The new MacBook is one of the most impressive pieces of technology Apple has unleashed in five years. It boasts a Retina display, USB-C, butterfly-hinged keyboard, Force Touch trackpad and terraced batteries. All crammed inside a body that’s smaller than the MacBook Air, made possible by a new fanless processor.
Despite being an unapologetically gorgeous piece of hardware, the new MacBook’s biggest weapon — the fanless processor — is also its greatest weakness.
Apple has placed the new MacBook in a category most people shouldn’t even consider buying, and that’s OK. The new MacBook isn’t for you and me, it’s for the future.
At $1,299 for the baseline model, detractors have noted the weak processor is designed for tablets as much as PCs and won’t be powerful enough to handle most normal users’ needs.
The new MacBook Air comes in two configurations, each with 5th-generation Intel Broadwell processors, which are optimized for battery life over processing power. The $1,299 model has a 1.1GHz dual-core Intel Core M chip. The $1,599 model has a slightly faster 1.2GHz dual-core Intel Core M. The chips feature Intel’s Turbo Boost technology, which can bump speeds to 2.4 GHz and 2.6GHz, respectively. Turbo Boost is like overclocking on demand. The processor jumps to its highest performance state when activated by the operating system. Early benchmarks show the new machines are on par with last year’s MacBook Airs; but there’s a slim hope the next version of Yosemite will be optimized for these new machines and we’ll see a small performance bump.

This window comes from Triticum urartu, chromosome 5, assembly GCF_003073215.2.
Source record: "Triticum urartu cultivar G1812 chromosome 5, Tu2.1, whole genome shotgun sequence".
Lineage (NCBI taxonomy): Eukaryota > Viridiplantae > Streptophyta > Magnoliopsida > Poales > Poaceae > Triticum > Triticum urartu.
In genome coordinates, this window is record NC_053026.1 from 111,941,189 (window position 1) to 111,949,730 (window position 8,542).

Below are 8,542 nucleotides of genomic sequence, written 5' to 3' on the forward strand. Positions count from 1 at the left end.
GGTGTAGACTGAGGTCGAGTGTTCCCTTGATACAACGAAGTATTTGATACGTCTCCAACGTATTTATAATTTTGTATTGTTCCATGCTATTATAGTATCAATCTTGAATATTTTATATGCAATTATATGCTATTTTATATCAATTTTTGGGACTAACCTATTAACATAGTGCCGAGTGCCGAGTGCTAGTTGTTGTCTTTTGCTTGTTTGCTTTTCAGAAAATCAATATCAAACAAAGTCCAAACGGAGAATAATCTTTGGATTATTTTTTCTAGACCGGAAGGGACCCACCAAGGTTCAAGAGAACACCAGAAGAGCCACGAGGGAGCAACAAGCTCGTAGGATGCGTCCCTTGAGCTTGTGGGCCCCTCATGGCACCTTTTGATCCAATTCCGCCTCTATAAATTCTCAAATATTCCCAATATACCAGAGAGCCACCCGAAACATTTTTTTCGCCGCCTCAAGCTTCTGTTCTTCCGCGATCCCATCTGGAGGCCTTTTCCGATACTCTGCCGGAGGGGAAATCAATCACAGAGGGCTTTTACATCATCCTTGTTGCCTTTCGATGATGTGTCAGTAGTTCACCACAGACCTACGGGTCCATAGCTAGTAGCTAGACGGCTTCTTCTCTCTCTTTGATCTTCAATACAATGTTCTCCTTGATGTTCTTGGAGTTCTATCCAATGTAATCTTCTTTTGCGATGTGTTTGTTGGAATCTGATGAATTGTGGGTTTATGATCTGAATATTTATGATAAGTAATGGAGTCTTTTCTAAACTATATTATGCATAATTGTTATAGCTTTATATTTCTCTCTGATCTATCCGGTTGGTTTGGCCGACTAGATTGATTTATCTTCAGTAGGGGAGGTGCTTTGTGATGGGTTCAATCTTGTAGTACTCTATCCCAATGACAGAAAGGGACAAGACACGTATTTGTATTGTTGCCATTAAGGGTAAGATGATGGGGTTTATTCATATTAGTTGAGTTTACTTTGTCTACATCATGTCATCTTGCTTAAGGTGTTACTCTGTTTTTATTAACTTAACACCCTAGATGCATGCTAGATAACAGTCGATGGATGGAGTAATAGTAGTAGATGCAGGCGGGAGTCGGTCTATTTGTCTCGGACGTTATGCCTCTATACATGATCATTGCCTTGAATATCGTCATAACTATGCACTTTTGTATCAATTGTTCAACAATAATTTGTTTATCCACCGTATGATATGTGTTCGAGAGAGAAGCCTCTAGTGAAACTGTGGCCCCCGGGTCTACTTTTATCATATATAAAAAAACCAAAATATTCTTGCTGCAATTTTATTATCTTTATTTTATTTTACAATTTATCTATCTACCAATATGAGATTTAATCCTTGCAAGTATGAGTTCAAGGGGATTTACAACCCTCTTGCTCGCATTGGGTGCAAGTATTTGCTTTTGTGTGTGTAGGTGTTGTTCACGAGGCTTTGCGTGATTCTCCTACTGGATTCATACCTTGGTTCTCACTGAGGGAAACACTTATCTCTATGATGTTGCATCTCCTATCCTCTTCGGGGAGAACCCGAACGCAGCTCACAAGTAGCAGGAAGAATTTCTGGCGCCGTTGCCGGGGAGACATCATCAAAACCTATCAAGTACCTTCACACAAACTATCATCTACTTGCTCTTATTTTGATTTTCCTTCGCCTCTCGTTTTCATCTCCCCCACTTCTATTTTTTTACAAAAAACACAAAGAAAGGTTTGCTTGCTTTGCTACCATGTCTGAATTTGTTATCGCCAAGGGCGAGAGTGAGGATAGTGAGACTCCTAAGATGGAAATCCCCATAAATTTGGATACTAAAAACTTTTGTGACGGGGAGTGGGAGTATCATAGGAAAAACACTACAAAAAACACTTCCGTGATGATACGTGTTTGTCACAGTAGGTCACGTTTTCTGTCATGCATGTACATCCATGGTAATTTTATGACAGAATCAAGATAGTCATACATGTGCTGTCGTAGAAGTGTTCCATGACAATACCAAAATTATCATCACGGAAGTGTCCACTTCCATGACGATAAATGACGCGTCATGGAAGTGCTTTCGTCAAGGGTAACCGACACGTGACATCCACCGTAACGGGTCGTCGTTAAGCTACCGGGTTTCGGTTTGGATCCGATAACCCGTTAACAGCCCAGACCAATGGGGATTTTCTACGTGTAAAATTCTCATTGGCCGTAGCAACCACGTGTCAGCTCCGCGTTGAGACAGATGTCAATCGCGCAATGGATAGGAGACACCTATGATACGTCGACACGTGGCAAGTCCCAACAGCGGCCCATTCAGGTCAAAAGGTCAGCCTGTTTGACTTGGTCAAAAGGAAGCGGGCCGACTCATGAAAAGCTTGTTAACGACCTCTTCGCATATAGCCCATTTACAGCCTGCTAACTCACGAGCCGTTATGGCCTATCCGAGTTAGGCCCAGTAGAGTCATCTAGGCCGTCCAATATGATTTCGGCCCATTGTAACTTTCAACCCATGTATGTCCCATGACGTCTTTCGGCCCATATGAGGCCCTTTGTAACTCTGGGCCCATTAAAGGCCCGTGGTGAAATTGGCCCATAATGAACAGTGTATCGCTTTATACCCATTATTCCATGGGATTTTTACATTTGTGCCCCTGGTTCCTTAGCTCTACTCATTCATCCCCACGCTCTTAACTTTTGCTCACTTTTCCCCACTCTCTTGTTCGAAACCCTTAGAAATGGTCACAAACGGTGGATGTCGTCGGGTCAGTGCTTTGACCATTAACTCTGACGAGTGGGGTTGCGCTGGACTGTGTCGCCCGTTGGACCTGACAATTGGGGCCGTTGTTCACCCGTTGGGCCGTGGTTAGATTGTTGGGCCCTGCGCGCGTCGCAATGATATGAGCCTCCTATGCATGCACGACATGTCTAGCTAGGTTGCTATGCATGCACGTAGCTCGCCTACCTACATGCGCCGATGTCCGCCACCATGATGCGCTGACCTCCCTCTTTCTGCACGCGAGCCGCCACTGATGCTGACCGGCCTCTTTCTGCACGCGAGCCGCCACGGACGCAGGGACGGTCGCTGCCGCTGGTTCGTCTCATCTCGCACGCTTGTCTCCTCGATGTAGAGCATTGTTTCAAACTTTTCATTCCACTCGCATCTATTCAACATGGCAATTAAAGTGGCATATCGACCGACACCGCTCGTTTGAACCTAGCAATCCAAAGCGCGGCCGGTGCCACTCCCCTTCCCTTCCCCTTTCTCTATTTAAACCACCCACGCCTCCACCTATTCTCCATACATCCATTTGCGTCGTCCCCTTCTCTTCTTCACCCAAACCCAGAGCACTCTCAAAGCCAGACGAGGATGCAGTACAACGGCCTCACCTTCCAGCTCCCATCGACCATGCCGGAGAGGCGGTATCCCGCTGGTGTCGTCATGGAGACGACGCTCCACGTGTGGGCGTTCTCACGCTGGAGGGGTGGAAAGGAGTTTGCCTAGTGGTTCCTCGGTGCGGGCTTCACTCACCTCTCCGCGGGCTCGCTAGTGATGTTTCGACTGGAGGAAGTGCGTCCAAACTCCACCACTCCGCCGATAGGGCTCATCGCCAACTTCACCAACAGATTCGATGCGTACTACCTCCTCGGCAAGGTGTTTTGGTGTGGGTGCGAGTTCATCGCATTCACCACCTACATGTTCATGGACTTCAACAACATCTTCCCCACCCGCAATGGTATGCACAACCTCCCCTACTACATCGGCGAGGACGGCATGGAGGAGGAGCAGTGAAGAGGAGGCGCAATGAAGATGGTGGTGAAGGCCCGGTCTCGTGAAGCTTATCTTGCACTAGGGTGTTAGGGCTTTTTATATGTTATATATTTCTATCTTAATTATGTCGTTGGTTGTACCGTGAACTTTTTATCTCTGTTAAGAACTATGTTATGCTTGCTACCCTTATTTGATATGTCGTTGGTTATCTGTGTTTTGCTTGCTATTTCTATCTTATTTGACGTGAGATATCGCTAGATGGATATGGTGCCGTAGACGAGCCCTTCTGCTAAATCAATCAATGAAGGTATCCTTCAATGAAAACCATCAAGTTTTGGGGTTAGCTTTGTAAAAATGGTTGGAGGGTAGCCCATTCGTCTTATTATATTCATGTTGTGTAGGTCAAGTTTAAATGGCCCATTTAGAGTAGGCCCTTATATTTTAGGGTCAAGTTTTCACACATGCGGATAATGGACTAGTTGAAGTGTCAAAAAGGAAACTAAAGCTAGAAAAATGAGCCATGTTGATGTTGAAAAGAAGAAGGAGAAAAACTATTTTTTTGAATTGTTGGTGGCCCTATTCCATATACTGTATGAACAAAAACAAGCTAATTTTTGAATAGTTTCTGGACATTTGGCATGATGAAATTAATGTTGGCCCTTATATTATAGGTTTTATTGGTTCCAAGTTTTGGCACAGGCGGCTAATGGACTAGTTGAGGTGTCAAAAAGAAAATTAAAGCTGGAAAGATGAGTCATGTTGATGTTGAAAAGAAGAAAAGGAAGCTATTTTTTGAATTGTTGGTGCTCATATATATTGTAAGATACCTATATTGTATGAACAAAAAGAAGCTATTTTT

Not everyone needs supercomputing power in a laptop; if you don’t, you’re probably not willing to spend $1,300 on a notebook. If you do have that kind of money, the 13-inch Retina MacBook Pro is a better value, with more power, bigger screen and the same price tag — and it weighs just 1.48 pounds more.
The new MacBook is a lot like the original MacBook Air that launched in 2008 with an ungodly thin unibody case, weak processor, minimal storage and one USB port. It was the thinnest, sexiest notebook ever created and came with a price tag to match: $1,799.
At the time, you had to be insane to buy the MacBook Air, and rival PC execs had a blast taking shots at it. Yet just two years later, Apple released the 11-inch and 13-inch versions priced at $999 and $1,299, choked out its competitors, and is now the only PC maker gaining marketshare.
The new MacBook seems like a setup for the same kind of play. Like the original MacBook Air, the new MacBook only makes sense right now for rich business execs and people that love gold. Once the tech advances and the price drops, Apple will be taking a chunk out of sales that would have gone to Chromebook, Surface Pro and other affordable, ultralight tablet/PC hybrids.
Ports are so last decade. With the impossibly minimalist new MacBook, Apple is setting us up for a future when notebooks are as thin and portable as tablets, and most of your processing power is used by your Web browser. That future’s not here yet for me, but it is for millions of average computer users, so Apple will still sell millions of the gorgeous 12-inch MacBook in the first quarter.
For the next few years, the MacBook Air will remain the best value for most Mac users, but don’t be surprised if the vision of the new MacBook completely replaces the MacBook Air line in the next two or three years.